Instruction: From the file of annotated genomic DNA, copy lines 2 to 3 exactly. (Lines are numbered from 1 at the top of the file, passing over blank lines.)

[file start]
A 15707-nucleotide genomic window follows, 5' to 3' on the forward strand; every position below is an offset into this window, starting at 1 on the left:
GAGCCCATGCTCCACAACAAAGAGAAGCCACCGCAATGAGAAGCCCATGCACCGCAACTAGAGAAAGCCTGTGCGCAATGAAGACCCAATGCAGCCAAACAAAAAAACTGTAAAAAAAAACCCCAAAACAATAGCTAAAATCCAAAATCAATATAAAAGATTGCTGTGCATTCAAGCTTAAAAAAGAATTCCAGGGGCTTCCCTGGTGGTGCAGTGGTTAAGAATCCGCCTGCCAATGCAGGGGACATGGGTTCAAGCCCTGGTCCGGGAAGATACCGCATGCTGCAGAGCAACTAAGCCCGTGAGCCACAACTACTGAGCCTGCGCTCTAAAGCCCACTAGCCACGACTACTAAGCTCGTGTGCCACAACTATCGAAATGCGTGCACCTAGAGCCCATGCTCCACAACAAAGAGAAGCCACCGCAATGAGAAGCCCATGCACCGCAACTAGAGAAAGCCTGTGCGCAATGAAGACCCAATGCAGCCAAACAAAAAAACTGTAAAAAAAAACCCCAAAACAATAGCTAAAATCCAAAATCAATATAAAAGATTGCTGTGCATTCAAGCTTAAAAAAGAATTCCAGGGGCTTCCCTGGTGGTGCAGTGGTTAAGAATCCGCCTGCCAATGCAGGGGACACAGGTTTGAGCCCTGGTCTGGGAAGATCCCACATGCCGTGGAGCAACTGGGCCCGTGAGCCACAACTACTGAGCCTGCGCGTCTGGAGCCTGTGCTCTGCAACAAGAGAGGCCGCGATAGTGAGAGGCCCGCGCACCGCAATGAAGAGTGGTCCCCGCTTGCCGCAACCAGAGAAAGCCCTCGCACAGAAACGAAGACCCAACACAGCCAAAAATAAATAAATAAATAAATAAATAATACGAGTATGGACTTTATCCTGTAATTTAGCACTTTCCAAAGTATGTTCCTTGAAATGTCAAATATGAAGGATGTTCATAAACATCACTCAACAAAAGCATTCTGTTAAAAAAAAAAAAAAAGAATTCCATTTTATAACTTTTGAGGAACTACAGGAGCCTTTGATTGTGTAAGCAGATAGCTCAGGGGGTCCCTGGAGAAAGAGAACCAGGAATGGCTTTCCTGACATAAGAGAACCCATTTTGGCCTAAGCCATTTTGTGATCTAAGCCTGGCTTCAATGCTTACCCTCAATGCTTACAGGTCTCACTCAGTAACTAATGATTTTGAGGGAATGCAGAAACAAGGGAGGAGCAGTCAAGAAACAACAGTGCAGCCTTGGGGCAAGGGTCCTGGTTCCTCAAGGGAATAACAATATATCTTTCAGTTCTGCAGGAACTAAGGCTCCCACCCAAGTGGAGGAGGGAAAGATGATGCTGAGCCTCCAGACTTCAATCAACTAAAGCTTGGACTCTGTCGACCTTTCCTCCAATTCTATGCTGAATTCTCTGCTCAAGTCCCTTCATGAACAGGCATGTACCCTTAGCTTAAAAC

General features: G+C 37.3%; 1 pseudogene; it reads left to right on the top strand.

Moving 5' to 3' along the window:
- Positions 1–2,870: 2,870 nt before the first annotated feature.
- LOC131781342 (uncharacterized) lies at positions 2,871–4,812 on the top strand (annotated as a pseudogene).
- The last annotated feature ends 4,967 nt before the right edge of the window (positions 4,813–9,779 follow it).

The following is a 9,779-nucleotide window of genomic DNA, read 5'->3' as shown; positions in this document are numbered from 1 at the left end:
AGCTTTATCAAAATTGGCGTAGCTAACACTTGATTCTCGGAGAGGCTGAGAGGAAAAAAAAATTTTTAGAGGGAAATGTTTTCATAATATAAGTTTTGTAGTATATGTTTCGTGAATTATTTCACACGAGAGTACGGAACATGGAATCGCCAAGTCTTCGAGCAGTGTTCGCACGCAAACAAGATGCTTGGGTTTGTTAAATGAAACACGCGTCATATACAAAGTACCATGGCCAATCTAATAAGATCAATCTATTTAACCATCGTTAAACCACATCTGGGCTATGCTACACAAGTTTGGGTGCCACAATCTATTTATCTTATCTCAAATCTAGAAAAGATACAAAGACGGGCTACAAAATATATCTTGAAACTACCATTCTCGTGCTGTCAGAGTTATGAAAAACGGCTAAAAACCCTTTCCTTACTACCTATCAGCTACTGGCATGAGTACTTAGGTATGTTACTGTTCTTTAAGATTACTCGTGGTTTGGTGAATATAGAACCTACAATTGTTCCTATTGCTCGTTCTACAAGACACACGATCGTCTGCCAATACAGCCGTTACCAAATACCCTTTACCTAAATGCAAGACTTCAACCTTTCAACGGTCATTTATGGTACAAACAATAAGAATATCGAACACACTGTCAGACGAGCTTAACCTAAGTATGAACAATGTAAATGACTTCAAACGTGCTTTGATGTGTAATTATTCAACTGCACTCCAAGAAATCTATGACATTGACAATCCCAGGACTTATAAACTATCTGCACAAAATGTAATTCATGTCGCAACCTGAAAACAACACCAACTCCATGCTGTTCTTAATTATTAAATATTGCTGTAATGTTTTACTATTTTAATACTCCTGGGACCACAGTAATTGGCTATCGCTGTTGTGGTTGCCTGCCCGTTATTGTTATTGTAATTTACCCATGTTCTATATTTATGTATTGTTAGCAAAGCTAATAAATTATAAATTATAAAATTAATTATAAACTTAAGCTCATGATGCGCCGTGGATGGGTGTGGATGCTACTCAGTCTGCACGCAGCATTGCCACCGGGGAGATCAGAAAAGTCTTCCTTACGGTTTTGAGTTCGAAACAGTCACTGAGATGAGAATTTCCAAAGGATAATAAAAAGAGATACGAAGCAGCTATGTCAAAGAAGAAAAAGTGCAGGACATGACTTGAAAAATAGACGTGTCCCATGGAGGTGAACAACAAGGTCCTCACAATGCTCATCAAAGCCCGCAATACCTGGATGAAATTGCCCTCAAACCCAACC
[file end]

GAGCCCATGCTCCACAACAAAGAGAAGCCACCGCAATGAGAAGCCCATGCACCGCAACTAGAGAAAGCCTGTGCGCAATGAAGACCCAATGCAGCCAAACAAAAAAACTGTAAAAAAAAACCCCAAAACAATAGCTAAAATCCAAAATCAATATAAAAGATTGCTGTGCATTCAAGCTTAAAAAAGAATTCCAGGGGCTTCCCTGGTGGTGCAGTGGTTAAGAATCCGCCTGCCAATGCAGGGGACATGGGTTCAAGCCCTGGTCCGGGAAGATACCGCATGCTGCAGAGCAACTAAGCCCGTGAGCCACAACTACTGAGCCTGCGCTCTAAAGCCCACTAGCCACGACTACTAAGCTCGTGTGCCACAACTATCGAAATGCGTGCACCTAGAGCCCATGCTCCACAACAAAGAGAAGCCACCGCAATGAGAAGCCCATGCACCGCAACTAGAGAAAGCCTGTGCGCAATGAAGACCCAATGCAGCCAAACAAAAAAACTGTAAAAAAAAACCCCAAAACAATAGCTAAAATCCAAAATCAATATAAAAGATTGCTGTGCATTCAAGCTTAAAAAAGAATTCCAGGGGCTTCCCTGGTGGTGCAGTGGTTAAGAATCCGCCTGCCAATGCAGGGGACACAGGTTTGAGCCCTGGTCTGGGAAGATCCCACATGCCGTGGAGCAACTGGGCCCGTGAGCCACAACTACTGAGCCTGCGCGTCTGGAGCCTGTGCTCTGCAACAAGAGAGGCCGCGATAGTGAGAGGCCCGCGCACCGCAATGAAGAGTGGTCCCCGCTTGCCGCAACCAGAGAAAGCCCTCGCACAGAAACGAAGACCCAACACAGCCAAAAATAAATAAATAAATAAATAAATAATACGAGTATGGACTTTATCCTGTAATTTAGCACTTTCCAAAGTATGTTCCTTGAAATGTCAAATATGAAGGATGTTCATAAACATCACTCAACAAAAGCATTCTGTTAAAAAAAAAAAAAAAGAATTCCATTTTATAACTTTTGAGGAACTACAGGAGCCTTTGATTGTGTAAGCAGATAGCTCAGGGGGTCCCTGGAGAAAGAGAACCAGGAATGGCTTTCCTGACATAAGAGAACCCATTTTGGCCTAAGCCATTTTGTGATCTAAGCCTGGCTTCAATGCTTACCCTCAATGCTTACAGGTCTCACTCAGTAACTAATGATTTTGAGGGAATGCAGAAACAAGGGAGGAGCAGTCAAGAAACAACAGTGCAGCCTTGGGGCAAGGGTCCTGGTTCCTCAAGGGAATAACAATATATCTTTCAGTTCTGCAGGAACTAAGGCTCCCACCCAAGTGGAGGAGGGAAAGATGATGCTGAGCCTCCAGACTTCAATCAACTAAAGCTTGGACTCTGTCGACCTTTCCTCCAATTCTATGCTGAATTCTCTGCTCAAGTCCCTTCATGAACAGGCATGTACCCTTAGCTTAAAAC

General features: G+C 37.3%; 1 pseudogene; it reads left to right on the top strand.